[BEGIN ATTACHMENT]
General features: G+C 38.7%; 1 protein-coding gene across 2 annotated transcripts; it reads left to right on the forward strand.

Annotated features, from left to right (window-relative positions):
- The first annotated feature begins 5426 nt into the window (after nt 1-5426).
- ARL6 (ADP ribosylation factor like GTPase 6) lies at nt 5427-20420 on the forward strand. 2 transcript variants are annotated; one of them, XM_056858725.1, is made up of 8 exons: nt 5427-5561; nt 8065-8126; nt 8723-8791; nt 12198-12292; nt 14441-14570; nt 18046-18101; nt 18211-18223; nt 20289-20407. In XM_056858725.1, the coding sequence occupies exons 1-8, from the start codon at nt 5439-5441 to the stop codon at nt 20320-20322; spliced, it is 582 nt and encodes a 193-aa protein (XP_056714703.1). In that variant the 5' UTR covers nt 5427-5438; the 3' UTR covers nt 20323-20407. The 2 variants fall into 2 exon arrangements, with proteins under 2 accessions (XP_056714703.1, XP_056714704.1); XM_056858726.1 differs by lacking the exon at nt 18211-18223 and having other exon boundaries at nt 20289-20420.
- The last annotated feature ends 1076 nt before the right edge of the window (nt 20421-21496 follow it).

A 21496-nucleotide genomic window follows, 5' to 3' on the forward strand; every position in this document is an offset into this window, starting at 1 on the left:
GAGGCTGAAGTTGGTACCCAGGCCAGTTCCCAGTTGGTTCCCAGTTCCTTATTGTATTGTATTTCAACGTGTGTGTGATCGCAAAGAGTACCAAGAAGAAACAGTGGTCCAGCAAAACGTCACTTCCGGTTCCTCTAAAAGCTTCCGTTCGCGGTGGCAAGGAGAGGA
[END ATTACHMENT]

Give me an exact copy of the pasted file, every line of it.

General features: G+C 38.7%; 1 protein-coding gene across 2 annotated transcripts; it reads left to right on the forward strand.

Annotated features, from left to right (window-relative positions):
- The first annotated feature begins 5426 nt into the window (after nt 1-5426).
- ARL6 (ADP ribosylation factor like GTPase 6) lies at nt 5427-20420 on the forward strand. 2 transcript variants are annotated; one of them, XM_056858725.1, is made up of 8 exons: nt 5427-5561; nt 8065-8126; nt 8723-8791; nt 12198-12292; nt 14441-14570; nt 18046-18101; nt 18211-18223; nt 20289-20407. In XM_056858725.1, the coding sequence occupies exons 1-8, from the start codon at nt 5439-5441 to the stop codon at nt 20320-20322; spliced, it is 582 nt and encodes a 193-aa protein (XP_056714703.1). In that variant the 5' UTR covers nt 5427-5438; the 3' UTR covers nt 20323-20407. The 2 variants fall into 2 exon arrangements, with proteins under 2 accessions (XP_056714703.1, XP_056714704.1); XM_056858726.1 differs by lacking the exon at nt 18211-18223 and having other exon boundaries at nt 20289-20420.
- The last annotated feature ends 1076 nt before the right edge of the window (nt 20421-21496 follow it).

A 21496-nucleotide genomic window follows, 5' to 3' on the forward strand; every position in this document is an offset into this window, starting at 1 on the left:
GAGGCTGAAGTTGGTACCCAGGCCAGTTCCCAGTTGGTTCCCAGTTCCTTATTGTATTGTATTTCAACGTGTGTGTGATCGCAAAGAGTACCAAGAAGAAACAGTGGTCCAGCAAAACGTCACTTCCGGTTCCTCTAAAAGCTTCCGTTCGCGGTGGCAAGGAGAGGA